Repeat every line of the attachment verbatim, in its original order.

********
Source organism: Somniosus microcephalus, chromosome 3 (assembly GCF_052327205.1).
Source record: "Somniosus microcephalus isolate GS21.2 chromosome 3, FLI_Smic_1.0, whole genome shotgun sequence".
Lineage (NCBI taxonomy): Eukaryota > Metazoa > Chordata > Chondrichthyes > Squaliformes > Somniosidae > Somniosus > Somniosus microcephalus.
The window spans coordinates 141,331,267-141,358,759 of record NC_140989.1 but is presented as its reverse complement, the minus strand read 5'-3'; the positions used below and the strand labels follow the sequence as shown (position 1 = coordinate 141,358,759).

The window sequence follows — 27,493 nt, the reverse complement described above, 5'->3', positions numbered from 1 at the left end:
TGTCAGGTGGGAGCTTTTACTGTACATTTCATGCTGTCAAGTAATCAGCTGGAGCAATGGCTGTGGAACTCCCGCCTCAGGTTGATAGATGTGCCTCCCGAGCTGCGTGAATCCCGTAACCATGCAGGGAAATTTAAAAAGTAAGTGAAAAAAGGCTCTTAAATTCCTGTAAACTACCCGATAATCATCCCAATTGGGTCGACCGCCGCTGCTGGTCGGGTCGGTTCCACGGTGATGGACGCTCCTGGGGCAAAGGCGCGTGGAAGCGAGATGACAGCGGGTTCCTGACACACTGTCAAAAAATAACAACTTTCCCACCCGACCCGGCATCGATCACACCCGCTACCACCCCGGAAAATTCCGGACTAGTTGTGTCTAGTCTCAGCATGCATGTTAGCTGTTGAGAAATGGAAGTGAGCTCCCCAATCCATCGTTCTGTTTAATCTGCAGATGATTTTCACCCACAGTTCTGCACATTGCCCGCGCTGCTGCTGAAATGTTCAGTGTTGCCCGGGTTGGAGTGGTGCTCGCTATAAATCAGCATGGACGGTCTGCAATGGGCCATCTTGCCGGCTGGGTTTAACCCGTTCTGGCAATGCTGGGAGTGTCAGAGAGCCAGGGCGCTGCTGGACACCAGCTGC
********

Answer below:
Source organism: Somniosus microcephalus, chromosome 3 (assembly GCF_052327205.1).
Source record: "Somniosus microcephalus isolate GS21.2 chromosome 3, FLI_Smic_1.0, whole genome shotgun sequence".
Lineage (NCBI taxonomy): Eukaryota > Metazoa > Chordata > Chondrichthyes > Squaliformes > Somniosidae > Somniosus > Somniosus microcephalus.
The window spans coordinates 141,331,267-141,358,759 of record NC_140989.1 but is presented as its reverse complement, the minus strand read 5'-3'; the positions used below and the strand labels follow the sequence as shown (position 1 = coordinate 141,358,759).

The window sequence follows — 27,493 nt, the reverse complement described above, 5'->3', positions numbered from 1 at the left end:
TGTCAGGTGGGAGCTTTTACTGTACATTTCATGCTGTCAAGTAATCAGCTGGAGCAATGGCTGTGGAACTCCCGCCTCAGGTTGATAGATGTGCCTCCCGAGCTGCGTGAATCCCGTAACCATGCAGGGAAATTTAAAAAGTAAGTGAAAAAAGGCTCTTAAATTCCTGTAAACTACCCGATAATCATCCCAATTGGGTCGACCGCCGCTGCTGGTCGGGTCGGTTCCACGGTGATGGACGCTCCTGGGGCAAAGGCGCGTGGAAGCGAGATGACAGCGGGTTCCTGACACACTGTCAAAAAATAACAACTTTCCCACCCGACCCGGCATCGATCACACCCGCTACCACCCCGGAAAATTCCGGACTAGTTGTGTCTAGTCTCAGCATGCATGTTAGCTGTTGAGAAATGGAAGTGAGCTCCCCAATCCATCGTTCTGTTTAATCTGCAGATGATTTTCACCCACAGTTCTGCACATTGCCCGCGCTGCTGCTGAAATGTTCAGTGTTGCCCGGGTTGGAGTGGTGCTCGCTATAAATCAGCATGGACGGTCTGCAATGGGCCATCTTGCCGGCTGGGTTTAACCCGTTCTGGCAATGCTGGGAGTGTCAGAGAGCCAGGGCGCTGCTGGACACCAGCTGC